Why I Don’t Work Construction

“You’re a big guy. You should be working construction.”
                                                             – a woman in line at Kmart


Every time I swung a sledgehammer,
shattered the faces of bricks,
the poems would stammer
like aces from my sleeves, failed tricks. 

I’d bend down, pick up debris,
expose a crack, pants too low, a cliché
run down by sitcoms. Two or three
times between tasks, I’d recite Millay. 

My résumé lacks the body strength and grace
required for lifting but includes a photo
of me as the Cowardly Lion, my Halloween face
pampered in yellow and blush, lips pursing for a solo.

I’d nod my head at the big talk during break.
Our poems recited through groans, a half hour
of recovering, carefully soothing each ache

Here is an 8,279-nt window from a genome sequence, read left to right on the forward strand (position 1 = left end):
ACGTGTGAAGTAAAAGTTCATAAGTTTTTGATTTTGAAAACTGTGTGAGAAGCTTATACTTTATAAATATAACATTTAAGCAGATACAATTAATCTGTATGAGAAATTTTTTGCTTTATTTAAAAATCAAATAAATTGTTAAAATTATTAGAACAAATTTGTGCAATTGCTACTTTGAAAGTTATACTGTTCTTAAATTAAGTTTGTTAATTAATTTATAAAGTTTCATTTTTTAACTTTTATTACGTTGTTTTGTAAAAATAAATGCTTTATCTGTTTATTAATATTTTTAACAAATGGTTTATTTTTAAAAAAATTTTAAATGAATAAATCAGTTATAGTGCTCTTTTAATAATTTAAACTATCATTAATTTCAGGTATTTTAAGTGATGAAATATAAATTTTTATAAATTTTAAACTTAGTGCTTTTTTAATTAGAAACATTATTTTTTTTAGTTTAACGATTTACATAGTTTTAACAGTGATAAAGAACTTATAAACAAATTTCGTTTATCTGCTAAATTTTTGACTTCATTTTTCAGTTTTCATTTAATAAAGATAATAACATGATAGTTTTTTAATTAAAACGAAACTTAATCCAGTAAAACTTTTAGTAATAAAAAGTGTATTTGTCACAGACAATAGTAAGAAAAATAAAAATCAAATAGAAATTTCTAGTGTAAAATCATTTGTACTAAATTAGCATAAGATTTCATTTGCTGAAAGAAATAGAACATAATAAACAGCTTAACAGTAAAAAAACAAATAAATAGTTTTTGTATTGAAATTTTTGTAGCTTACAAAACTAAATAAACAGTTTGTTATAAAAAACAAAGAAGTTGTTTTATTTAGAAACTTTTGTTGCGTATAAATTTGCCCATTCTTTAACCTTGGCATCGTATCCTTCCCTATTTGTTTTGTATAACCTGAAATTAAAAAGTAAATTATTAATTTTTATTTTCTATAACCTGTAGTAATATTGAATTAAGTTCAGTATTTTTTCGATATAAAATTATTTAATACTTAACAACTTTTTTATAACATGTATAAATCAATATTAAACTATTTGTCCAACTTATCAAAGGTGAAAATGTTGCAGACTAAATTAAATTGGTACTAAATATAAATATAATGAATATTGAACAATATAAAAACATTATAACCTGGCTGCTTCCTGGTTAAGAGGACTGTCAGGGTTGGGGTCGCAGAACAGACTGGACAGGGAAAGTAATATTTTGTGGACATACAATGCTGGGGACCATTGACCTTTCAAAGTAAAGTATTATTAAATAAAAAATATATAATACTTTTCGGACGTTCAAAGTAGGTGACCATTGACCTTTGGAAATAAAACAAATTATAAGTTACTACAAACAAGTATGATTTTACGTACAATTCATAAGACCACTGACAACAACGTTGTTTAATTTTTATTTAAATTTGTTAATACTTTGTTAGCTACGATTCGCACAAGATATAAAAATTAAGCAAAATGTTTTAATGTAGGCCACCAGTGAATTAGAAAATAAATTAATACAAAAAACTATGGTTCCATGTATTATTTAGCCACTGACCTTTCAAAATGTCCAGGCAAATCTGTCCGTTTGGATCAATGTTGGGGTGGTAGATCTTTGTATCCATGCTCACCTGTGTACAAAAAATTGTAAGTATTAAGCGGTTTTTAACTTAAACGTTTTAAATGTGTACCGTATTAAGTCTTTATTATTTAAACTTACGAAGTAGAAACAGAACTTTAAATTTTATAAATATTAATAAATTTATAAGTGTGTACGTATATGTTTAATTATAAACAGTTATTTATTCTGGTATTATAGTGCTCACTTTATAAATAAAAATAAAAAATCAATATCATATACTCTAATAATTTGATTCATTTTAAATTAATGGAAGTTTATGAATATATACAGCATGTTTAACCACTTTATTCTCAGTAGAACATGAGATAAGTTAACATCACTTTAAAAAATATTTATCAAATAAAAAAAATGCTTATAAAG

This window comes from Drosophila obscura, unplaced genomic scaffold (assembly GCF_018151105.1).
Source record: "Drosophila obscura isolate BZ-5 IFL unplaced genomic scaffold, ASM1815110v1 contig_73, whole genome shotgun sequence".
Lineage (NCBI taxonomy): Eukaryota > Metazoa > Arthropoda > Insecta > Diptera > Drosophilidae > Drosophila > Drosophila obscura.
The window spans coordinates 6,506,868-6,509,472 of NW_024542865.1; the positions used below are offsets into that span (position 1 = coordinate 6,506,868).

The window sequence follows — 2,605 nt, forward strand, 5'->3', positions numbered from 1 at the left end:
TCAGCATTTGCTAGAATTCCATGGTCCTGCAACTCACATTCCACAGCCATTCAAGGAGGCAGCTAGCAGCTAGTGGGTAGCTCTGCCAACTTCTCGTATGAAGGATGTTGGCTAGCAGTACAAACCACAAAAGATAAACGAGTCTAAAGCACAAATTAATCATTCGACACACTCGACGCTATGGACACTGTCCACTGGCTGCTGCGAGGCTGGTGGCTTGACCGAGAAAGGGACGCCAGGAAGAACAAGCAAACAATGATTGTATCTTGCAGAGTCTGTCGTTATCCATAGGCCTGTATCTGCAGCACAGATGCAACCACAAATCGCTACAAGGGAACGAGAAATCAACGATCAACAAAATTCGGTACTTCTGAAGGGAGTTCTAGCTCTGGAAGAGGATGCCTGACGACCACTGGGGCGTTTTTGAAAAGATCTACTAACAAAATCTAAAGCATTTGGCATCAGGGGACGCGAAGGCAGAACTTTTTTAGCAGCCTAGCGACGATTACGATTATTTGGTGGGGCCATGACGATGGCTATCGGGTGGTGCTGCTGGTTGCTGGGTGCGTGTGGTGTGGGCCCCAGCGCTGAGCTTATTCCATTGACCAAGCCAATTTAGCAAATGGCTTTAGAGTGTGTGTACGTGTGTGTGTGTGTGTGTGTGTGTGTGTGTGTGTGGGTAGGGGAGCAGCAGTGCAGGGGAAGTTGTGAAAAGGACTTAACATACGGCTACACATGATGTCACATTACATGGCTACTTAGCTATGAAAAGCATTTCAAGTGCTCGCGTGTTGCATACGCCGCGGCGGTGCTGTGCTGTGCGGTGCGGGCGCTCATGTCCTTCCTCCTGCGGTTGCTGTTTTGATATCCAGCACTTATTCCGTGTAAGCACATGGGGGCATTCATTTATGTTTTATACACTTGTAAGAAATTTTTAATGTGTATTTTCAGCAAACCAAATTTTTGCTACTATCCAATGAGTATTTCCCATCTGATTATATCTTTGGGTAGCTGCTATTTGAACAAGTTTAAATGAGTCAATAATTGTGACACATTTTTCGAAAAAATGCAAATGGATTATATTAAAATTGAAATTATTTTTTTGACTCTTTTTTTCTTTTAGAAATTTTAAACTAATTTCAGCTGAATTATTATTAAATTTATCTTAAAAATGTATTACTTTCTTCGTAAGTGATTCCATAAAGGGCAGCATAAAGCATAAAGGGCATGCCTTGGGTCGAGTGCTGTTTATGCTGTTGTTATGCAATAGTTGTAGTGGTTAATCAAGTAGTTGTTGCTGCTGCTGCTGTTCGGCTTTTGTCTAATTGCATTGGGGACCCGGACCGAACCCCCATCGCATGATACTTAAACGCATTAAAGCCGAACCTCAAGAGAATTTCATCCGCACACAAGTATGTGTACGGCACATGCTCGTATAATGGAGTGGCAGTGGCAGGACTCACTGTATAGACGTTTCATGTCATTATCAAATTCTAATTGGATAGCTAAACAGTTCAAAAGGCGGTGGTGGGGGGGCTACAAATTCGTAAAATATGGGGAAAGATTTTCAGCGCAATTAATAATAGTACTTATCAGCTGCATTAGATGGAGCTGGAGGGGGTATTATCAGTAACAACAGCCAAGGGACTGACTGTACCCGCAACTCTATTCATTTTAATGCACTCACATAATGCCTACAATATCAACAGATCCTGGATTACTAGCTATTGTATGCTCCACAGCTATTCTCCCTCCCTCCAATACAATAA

with slow hands. Each worker, a weathered flower.

Editorial note: Originally published in Iron Horse Literary Review’s Alumni Issue (11.3), 2009.

Aaron Rudolph is an instructor of composition at Cameron University in Lawton, Oklahoma. He authored the collection Sacred Things (Bridge Burner’s Publishing, 2002) and has poems in the anthologies Two Southwests (Visual Arts Collective, 2008) and Ain’t Nobody That Can Sing Like Me (Mongrel Empire Press, 2010).